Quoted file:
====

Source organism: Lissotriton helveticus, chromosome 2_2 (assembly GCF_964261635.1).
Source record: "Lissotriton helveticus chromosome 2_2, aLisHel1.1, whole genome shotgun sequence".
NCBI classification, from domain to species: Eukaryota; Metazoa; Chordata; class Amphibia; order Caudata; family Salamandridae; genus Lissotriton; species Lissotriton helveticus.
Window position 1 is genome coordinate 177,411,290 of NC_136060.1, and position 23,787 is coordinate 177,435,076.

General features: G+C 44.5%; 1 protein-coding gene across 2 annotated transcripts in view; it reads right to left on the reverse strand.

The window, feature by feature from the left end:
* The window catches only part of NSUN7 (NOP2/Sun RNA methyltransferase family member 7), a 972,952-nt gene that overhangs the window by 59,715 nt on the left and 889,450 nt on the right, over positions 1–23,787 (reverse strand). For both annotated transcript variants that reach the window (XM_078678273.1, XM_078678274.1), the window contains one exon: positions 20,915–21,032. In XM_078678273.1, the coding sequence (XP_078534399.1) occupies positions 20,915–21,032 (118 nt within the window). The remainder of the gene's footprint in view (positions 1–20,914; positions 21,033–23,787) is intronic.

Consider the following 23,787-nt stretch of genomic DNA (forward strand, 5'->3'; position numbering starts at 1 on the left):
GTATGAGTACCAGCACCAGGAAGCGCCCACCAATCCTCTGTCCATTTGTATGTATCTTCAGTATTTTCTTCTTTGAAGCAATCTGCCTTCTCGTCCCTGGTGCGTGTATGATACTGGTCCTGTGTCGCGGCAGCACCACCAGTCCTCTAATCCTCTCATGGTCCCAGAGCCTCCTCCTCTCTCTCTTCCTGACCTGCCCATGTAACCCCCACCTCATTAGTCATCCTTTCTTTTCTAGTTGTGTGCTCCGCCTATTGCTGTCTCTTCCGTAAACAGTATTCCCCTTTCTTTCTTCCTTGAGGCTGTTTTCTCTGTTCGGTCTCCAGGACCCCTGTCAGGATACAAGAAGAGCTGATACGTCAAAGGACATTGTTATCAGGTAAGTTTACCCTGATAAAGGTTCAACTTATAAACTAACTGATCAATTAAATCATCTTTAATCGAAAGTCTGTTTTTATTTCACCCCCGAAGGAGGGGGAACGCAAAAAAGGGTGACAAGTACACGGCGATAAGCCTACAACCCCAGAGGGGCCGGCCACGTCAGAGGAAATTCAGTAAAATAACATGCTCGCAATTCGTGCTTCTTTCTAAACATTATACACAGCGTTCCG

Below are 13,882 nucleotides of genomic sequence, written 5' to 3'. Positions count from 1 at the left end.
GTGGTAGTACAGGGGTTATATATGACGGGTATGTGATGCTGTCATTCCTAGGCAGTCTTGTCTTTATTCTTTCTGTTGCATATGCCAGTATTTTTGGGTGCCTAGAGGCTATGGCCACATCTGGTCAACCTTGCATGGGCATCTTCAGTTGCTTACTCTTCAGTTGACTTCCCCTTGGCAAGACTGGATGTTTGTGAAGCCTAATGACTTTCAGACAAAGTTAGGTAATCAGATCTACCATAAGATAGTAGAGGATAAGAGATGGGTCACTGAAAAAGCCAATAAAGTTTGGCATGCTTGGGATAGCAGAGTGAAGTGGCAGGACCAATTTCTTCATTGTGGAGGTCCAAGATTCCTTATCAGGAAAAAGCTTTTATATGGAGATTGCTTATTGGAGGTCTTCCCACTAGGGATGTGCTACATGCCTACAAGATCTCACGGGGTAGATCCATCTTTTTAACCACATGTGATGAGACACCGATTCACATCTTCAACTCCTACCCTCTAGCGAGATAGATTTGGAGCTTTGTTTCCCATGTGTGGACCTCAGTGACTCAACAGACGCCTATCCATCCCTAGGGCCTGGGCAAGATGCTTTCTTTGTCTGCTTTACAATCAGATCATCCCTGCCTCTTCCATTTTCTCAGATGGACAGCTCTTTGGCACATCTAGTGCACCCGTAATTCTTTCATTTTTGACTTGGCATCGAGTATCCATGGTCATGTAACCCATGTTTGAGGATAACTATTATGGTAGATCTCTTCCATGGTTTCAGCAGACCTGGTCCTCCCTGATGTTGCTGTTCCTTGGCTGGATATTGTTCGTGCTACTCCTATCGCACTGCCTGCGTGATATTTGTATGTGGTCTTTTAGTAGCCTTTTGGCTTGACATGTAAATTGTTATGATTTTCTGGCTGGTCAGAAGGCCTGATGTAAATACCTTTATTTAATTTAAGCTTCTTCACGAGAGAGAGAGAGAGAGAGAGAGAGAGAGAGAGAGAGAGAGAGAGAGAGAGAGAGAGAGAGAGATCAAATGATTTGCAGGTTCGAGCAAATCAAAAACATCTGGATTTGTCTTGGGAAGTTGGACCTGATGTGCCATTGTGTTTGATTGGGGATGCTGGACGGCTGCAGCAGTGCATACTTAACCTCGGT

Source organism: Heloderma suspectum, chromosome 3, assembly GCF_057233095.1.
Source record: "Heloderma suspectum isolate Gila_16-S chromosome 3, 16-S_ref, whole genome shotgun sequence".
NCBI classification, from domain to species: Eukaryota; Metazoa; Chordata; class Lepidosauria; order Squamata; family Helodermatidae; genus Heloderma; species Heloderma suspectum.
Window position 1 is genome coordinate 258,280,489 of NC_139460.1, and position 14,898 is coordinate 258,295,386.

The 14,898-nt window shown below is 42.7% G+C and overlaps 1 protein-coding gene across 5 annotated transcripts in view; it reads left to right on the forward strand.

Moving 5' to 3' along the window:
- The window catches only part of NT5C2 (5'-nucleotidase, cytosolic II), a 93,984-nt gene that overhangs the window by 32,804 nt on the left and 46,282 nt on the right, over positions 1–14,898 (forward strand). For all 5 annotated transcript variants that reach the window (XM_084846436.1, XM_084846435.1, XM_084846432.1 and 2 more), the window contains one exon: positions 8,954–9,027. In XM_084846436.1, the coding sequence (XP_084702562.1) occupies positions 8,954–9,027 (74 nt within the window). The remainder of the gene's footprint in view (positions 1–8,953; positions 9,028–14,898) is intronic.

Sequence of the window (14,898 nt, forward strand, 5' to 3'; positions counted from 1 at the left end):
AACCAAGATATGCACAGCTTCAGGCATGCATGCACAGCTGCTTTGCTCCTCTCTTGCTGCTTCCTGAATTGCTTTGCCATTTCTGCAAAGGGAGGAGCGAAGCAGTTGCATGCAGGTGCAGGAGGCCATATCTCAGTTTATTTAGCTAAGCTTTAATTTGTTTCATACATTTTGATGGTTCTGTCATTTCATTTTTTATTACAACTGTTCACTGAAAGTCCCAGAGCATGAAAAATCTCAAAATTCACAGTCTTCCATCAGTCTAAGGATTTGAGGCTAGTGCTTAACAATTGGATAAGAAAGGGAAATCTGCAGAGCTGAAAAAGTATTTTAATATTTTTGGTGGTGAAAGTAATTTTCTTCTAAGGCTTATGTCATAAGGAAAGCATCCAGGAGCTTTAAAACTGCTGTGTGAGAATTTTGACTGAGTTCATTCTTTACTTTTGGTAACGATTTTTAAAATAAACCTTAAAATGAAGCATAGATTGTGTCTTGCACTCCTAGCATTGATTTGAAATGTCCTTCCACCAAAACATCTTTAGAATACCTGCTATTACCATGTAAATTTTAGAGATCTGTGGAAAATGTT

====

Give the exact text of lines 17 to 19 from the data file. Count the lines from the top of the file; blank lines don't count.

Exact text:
Moving 5' to 3' along the window:
- The window catches only part of NT5C2 (5'-nucleotidase, cytosolic II), a 93,984-nt gene that overhangs the window by 32,804 nt on the left and 46,282 nt on the right, over positions 1–14,898 (forward strand). For all 5 annotated transcript variants that reach the window (XM_084846436.1, XM_084846435.1, XM_084846432.1 and 2 more), the window contains one exon: positions 8,954–9,027. In XM_084846436.1, the coding sequence (XP_084702562.1) occupies positions 8,954–9,027 (74 nt within the window). The remainder of the gene's footprint in view (positions 1–8,953; positions 9,028–14,898) is intronic.

Sequence of the window (14,898 nt, forward strand, 5' to 3'; positions counted from 1 at the left end):